The Dadline mail stocking is filled with questions from parents who need a little advice this holiday season. Read on. Yule love it!
My daughter loves her Elf on the Shelf, which “flies” back and forth to the North Pole every night with, ahem, a little help! However, the tradition has become inconvenient and tiring for me lately because my daughter no longer lives at home and actually attends an out of state college. At what point does Mr. Elf return to the North Pole for good? I’m exhausted!
Signed, I Really Elfed Up
This letter really registers with me because my family’s own resident elf, whose name has long been Edward E. Elf (Edward’s backstory can be read here: tinyurl.com/yckzt7da), has been working well past retirement age. I have begged his boss — my teenage daughter — to be reasonable and let poor Edward relax on the mantle or in a nursing facility that provides quality elfcare, but to no avail. Then again, maybe the problem is that Edward’s travel agent (me) is a sucker for traditions and just won’t let him retire.
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I recommend sending your daughter a hand-written note (preferably in crayon, an elf’s preferred writing device) that states Mr. Elf must curtail his travels this season due to high gas prices, which have become a convenient excuse for not going anywhere you don’t want to go these days. (“I’d love to come rake your leaves and clean your gutters, mom, but I can’t. Gas prices.”) Fortunately, odds are your daughter will return home after graduation and live with you until her late 20s, at which point elf flights can resume.
I have heard about the trend of “giving experiences instead of gifts.” What ideas do you have for giving “experiences?”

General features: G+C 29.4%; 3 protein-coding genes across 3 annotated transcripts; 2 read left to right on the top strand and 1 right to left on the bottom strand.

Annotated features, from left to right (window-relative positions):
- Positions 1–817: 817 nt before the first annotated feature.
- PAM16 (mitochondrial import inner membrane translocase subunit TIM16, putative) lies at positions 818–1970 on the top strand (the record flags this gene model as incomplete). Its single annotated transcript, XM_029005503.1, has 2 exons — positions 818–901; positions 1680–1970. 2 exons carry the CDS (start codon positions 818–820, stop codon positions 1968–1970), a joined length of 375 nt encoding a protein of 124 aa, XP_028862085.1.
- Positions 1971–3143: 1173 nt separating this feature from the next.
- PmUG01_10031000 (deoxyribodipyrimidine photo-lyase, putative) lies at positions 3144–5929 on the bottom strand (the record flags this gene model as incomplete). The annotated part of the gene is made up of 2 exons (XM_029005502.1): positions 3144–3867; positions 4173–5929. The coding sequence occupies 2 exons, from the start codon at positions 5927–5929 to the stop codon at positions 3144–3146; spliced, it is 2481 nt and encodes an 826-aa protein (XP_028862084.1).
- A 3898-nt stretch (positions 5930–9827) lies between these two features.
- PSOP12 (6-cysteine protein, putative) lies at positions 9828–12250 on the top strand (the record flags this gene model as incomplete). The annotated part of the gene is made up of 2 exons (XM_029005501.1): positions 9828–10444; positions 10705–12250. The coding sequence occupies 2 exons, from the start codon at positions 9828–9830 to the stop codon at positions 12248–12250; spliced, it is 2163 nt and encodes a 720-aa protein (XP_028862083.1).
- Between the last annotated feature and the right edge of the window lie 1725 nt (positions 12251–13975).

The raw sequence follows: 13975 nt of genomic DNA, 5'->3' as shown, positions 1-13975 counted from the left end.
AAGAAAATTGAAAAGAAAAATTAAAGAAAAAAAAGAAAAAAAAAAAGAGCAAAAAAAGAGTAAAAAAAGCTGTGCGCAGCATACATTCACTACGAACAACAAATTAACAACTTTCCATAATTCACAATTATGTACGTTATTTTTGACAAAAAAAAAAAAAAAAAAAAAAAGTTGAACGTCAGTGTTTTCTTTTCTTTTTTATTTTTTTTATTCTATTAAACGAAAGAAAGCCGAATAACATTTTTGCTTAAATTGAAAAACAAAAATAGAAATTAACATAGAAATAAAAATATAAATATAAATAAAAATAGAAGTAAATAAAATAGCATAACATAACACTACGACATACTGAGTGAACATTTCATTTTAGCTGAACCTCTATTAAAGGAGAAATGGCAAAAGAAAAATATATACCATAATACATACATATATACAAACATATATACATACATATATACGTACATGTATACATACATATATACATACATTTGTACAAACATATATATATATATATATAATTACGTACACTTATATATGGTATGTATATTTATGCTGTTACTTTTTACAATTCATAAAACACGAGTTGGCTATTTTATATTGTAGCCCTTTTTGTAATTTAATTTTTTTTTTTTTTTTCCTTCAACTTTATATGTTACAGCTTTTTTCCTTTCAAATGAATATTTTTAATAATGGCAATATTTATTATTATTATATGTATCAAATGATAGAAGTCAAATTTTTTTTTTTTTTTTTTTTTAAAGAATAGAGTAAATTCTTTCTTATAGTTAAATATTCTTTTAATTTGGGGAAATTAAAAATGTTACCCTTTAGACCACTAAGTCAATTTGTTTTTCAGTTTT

Kris in Snowville
When people talk about “giving experiences” what they usually mean is buying an armful of gift cards at the last minute. Dads invented this trend decades ago, but it’s only caught on with the general public in the last few years. Basically, instead of buying a nice, expensive physical present that your wife will inexplicably return — like a lovely Virginia Tech 1993 Poulan-Weedeater Independence Bowl sweatshirt or a fashionable leopard-pattern coat — you get tickets to a show or a gift certificate for a popular restaurant instead.
The problem with this trend is that our gift cards either 1.) get lost, 2.) expire before we use them, 3.) don’t work at the restaurant, even though WE KNOW FOR A FACT that there’s still cash on them because we only had appetizers the last time we were here and I want to speak to the manager right now and get to the bottom of this and no, I will NOT lower my voice! or 4.) the restaurant goes out of business before we can use the gift card. (No. 4 has happened at least three times to me that I can recall.)
Look, pal. How about this. Just do what my dad does. Hand your family a wad of cash and tell everybody “Merry Christmas, now go knock yourselves out and get out of my house, there’s a Hallmark movie coming on that I want to watch.”
I need to put up my Christmas decorations but there’s a problem. I haven’t taken down my Halloween decorations yet. What do I do?
Jack Skellington on Westover Ave.
No worries, Jack. You’re actually at the vanguard of an odd trend I’ve noticed recently, in which folks decorate for Christmas with skeletons and spooky creatures, not to mention characters from Tim Burton’s 1993 animated movie, “The Nightmare Before Christmas.” I’m not sure how this trend started, but I’m cool with it. I mean, if lighted flying pigs make for acceptable Christmas décor, then I see no problem with the Pumpkin King.
Just plant some candy canes around your Halloween ghosts and goblins and stick a Santa hat on a witch. Call ‘em the ghosts of Christmas present or Halloween past or something cute.
Please settle a bet between my wife and me. In the Nat King Cole classic “The Christmas Song,” my wife thinks the line is “Jack Frost nipping at your nose” but I think it’s “Jack Frost dripping from your nose.” Who’s right?
Claude in Claudville
Gotta pay up, Claude. Your chestnuts got roasted. You thought it was Jack Frost dripping from your nose but it’s not.
What is mulled wine anyway?
Clarence in Winseburg
It’s wine that you weren’t sure about drinking until you mulled it over and said, “By golly, now that I have mulled it over, I am going to drink that wine.”
Happy ho-ho-holidays, everybody!